UKBA's 'Competence' Questioned After Deportation Text Messages Sent To Legal Immigrants

The UKBA's "competence" has been questioned after "alarming" text messages were mistakenly sent to immigrants with the right to live in Britain, telling them to leave the country.

Home Secretary Theresa May has said she will look into the reported cases where legal immigrants were told to leave the country over the Christmas period by Capita, a consultancy working on behalf of the UK Border Agency (UKBA), if she is provided with details of specific cases.

Julian Huppert, the Lib Dem MP for Cambridge who asked May about the blunder on Monday, told The Huffington Post UK there were questions about the UKBA's "competence" after the incidents.

Theresa May has said she will look into specific cases where legal immigrants were told to leave the country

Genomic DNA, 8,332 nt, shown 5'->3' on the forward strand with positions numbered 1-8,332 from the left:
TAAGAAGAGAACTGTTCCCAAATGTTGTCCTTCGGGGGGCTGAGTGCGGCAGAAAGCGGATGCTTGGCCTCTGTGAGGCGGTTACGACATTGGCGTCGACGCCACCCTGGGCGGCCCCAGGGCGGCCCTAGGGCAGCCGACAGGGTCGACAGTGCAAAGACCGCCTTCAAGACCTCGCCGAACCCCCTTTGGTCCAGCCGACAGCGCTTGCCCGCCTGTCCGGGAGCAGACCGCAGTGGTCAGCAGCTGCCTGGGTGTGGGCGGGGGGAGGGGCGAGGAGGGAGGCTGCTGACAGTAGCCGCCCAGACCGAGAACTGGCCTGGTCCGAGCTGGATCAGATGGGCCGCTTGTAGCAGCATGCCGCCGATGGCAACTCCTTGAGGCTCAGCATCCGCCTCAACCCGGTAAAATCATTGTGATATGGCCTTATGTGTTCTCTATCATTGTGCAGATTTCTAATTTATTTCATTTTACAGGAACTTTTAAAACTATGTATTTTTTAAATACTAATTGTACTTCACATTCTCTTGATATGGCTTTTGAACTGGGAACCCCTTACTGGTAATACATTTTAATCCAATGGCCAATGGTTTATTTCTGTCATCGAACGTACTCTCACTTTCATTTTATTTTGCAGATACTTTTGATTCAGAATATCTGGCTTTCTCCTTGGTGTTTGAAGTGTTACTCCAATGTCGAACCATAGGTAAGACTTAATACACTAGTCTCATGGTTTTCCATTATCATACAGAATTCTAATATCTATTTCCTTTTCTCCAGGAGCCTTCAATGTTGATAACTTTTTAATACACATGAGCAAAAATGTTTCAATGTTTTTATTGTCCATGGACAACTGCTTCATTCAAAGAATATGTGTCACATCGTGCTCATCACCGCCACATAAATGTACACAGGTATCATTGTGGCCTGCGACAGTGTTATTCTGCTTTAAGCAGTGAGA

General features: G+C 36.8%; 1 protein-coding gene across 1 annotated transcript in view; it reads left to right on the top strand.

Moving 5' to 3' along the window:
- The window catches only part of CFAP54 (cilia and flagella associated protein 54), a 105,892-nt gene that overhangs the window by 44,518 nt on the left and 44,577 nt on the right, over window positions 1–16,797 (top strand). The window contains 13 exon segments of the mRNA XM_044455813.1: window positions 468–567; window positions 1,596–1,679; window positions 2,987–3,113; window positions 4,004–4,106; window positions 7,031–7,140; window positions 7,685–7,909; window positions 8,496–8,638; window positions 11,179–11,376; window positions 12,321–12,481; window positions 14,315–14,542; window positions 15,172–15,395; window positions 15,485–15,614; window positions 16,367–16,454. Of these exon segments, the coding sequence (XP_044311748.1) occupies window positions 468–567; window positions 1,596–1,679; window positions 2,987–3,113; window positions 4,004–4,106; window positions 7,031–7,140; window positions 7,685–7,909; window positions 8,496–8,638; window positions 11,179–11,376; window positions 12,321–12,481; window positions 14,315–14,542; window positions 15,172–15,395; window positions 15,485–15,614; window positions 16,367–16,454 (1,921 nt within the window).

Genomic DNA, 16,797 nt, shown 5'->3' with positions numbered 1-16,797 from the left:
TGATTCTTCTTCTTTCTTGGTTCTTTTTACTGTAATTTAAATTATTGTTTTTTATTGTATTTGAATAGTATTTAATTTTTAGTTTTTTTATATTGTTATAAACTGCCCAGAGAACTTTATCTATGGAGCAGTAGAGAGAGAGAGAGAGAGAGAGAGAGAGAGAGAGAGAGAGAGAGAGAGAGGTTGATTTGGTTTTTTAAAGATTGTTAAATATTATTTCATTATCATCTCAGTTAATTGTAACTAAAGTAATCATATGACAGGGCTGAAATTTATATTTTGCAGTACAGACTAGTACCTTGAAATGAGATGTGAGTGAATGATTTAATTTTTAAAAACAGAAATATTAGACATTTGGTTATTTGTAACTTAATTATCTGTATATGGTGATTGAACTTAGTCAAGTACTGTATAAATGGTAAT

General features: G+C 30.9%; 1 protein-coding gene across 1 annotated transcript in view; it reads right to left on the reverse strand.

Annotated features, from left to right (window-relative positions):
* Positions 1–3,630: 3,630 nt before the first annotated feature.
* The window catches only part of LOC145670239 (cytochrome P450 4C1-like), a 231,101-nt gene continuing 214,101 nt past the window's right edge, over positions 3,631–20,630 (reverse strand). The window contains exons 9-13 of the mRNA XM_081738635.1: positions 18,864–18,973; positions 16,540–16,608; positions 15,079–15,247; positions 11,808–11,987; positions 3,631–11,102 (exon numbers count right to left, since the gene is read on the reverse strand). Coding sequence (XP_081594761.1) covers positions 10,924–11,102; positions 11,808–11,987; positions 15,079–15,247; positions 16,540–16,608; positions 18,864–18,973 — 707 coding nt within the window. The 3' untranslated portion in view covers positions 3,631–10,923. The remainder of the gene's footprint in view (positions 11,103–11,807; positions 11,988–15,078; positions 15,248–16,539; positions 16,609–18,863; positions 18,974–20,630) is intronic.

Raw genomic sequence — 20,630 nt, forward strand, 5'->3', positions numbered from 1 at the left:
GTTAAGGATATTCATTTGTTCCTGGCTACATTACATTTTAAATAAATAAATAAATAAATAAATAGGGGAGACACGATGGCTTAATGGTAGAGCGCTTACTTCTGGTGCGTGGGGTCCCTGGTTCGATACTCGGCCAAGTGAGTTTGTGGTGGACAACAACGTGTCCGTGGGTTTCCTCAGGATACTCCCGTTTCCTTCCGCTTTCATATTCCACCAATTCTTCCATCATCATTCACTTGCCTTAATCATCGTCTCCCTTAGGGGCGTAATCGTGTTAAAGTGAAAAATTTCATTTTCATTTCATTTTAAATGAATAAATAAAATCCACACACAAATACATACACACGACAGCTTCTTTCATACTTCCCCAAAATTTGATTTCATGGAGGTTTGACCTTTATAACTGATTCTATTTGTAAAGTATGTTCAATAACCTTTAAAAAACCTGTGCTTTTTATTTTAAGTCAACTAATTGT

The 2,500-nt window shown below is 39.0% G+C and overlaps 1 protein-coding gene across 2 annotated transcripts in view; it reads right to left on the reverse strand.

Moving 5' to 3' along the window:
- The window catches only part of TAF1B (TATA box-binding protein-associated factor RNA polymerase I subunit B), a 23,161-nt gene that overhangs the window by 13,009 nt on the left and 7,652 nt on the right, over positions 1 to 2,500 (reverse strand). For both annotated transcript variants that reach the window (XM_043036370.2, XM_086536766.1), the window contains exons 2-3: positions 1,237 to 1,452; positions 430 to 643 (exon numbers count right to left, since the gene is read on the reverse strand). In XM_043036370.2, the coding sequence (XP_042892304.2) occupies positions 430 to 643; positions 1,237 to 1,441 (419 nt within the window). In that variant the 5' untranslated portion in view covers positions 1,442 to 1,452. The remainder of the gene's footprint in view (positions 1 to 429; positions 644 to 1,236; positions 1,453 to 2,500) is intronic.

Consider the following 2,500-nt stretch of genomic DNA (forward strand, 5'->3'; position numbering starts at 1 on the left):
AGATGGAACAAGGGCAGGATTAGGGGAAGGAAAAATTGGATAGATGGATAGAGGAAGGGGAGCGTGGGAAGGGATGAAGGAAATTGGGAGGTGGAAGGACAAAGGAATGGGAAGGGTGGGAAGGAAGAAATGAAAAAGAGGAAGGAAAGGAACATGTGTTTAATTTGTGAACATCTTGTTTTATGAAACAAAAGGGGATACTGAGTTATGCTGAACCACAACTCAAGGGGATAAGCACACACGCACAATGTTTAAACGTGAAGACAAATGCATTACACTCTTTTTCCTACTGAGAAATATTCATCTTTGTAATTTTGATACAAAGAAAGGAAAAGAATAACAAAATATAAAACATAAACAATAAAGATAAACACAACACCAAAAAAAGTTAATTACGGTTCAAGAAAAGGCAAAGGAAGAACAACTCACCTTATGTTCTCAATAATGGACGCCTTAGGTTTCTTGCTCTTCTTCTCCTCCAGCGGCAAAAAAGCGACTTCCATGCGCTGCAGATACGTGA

"Getting a text message saying you have to leave the country when you don't is quite alarming but it's more because I'm increasingly concerned about the competence about the UKBA.

"My own experience as an MP is that they make errors on a regular basis, they are often extremely slow to renew visas."

According to the BBC, many people were contacted over the Christmas period including a businessman with a valid visa and a woman with a UK passport - leaving people confused and upset.

The standard message from Capita, whose contract with the UKBA is worth up to £40m, read: "Message from the UK Border Agency: You are required to leave the UK as you no longer have the right to remain."

In a statement they said they were contacting people on the basis of information from the UKBA.

"Capita has been instructed to contact individuals regardless of their legal representation as many of the details the UK Border Agency has on file may be inaccurate and out of date given the age of the cases."

UKBA said in a statement: "We advise anyone contacted in error to contact us so records can be updated. Where our records show that people are here illegally, it is vital we are able to contact them as we are determined that they should return home. This is the first time a government has taken proactive steps to deal with this pool of cases, some of which date back to December 2008."

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